Chips and Climate Change

Teresa Madaleno

British consumers love fish and chips. Every year they consume close to 400 million portions. According to quora, the popular question and answer platform, that’s about six servings for every man, woman and child. What does this have to do with climate change?

Many people have already heard that climate change is jeopardizing fish populations and therefore could impact fish consumption but some research seems to suggest that the chip is also in trouble. A report by the UK based Climate Coalition called, Recipe for Disaster indicates that the chips, which we call French fries in North America, are getting shorter and shorter. Smaller potatoes lead to shorter chips and the 2018 heat wave had a big impact on potato growth. Growers in the UK have also reported challenges with potato yields due to freezing temperatures early in the year.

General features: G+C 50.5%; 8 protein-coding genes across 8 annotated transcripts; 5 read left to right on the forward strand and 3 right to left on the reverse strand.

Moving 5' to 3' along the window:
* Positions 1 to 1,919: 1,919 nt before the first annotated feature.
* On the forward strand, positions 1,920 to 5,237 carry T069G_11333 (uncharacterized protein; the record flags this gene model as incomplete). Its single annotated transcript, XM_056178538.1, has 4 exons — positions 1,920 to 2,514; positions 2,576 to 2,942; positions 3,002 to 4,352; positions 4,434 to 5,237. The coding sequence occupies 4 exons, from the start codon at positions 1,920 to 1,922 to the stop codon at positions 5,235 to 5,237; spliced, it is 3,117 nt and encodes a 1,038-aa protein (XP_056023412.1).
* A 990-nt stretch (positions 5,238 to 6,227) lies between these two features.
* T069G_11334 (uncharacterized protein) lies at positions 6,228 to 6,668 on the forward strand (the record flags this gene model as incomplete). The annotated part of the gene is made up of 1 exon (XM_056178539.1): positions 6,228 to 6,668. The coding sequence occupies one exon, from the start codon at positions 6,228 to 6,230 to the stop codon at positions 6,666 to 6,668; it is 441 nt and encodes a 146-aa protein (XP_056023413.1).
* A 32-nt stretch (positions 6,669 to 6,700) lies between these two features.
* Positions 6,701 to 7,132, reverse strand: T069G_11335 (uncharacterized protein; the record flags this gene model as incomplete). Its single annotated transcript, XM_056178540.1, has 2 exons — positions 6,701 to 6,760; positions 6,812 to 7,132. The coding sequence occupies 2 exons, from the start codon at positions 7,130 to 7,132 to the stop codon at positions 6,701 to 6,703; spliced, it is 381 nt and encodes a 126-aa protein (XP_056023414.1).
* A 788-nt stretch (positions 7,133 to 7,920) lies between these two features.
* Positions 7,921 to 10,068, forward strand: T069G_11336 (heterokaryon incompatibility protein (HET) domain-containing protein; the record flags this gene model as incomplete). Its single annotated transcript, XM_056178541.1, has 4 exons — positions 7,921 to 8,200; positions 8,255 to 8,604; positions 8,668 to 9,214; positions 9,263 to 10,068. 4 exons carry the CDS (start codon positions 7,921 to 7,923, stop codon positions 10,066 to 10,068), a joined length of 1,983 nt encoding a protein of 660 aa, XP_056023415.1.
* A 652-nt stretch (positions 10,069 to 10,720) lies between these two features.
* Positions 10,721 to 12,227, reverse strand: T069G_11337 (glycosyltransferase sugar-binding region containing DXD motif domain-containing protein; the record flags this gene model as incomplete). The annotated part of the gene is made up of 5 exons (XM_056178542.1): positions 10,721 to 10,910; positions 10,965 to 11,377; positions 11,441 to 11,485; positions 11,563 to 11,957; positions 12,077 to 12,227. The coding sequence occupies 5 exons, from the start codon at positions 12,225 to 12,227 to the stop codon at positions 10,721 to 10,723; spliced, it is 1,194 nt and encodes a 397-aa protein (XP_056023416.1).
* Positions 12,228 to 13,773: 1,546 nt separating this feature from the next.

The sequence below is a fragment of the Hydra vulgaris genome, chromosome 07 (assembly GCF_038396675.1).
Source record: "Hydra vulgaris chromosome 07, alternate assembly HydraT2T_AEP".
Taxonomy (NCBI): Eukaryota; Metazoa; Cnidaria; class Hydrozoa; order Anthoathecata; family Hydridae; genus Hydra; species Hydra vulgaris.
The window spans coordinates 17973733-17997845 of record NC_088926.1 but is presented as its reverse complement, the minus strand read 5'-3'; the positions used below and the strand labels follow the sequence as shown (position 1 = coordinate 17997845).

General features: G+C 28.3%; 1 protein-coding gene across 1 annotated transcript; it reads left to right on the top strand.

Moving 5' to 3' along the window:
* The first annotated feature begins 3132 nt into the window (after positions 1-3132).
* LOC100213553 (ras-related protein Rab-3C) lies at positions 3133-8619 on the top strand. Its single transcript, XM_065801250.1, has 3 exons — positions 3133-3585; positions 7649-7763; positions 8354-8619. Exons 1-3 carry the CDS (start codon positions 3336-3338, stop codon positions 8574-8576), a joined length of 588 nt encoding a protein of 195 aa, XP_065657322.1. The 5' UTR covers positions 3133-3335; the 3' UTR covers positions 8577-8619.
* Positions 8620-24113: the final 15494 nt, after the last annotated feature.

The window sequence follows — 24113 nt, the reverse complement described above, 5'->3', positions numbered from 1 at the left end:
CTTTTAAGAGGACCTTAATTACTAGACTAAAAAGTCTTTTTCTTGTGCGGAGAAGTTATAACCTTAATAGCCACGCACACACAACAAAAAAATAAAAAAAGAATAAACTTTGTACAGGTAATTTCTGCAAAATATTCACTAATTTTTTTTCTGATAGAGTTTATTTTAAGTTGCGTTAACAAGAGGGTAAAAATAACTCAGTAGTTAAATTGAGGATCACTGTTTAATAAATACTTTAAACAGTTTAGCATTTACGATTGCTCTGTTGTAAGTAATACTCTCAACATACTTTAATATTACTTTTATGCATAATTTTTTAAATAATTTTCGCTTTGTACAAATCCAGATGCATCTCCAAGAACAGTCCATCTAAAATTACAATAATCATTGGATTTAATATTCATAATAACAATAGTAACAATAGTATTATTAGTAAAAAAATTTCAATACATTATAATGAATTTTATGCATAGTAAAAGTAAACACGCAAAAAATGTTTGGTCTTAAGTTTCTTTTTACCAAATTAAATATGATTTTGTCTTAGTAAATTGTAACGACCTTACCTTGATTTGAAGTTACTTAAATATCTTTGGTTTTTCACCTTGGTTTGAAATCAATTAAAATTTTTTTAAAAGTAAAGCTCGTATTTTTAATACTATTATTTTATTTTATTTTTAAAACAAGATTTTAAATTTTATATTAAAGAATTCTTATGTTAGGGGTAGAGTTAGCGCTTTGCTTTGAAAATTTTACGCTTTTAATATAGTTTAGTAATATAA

Some farmers are saying that they will be “devastated” if they have to deal with another year of extreme temperatures. The Recipe for Disaster points out that over the last decade, flooding, storms, and extreme weather periods have negatively affected more than half of the farmers in the United Kingdom. The last two years have been particularly difficult.

Unfortunately, the Coalition’s report has a frightening prediction – 75 percent of the land that potatoes are grown on in the UK could be “unfavourable” for growing spuds by the year 2050.

Farmers in the United Kingdom aren’t the only ones struggling with a changing climate. Both Spain and Italy are experiencing a shortage of certain vegetables, including zucchini, spinach and lettuce. In California fruits and nuts are taking a beating due to weather extremes. A report published in Agronomy indicates that unless farmers take “urgent measures” national food security could be threatened.

The United Nations has stated that global crop production needs to double by 2050 to meet the demand of the world’s population. If we want to eat, we all need to step up and contribute to a lower carbon society. Efforts at home are great but should also be extended to the workplace.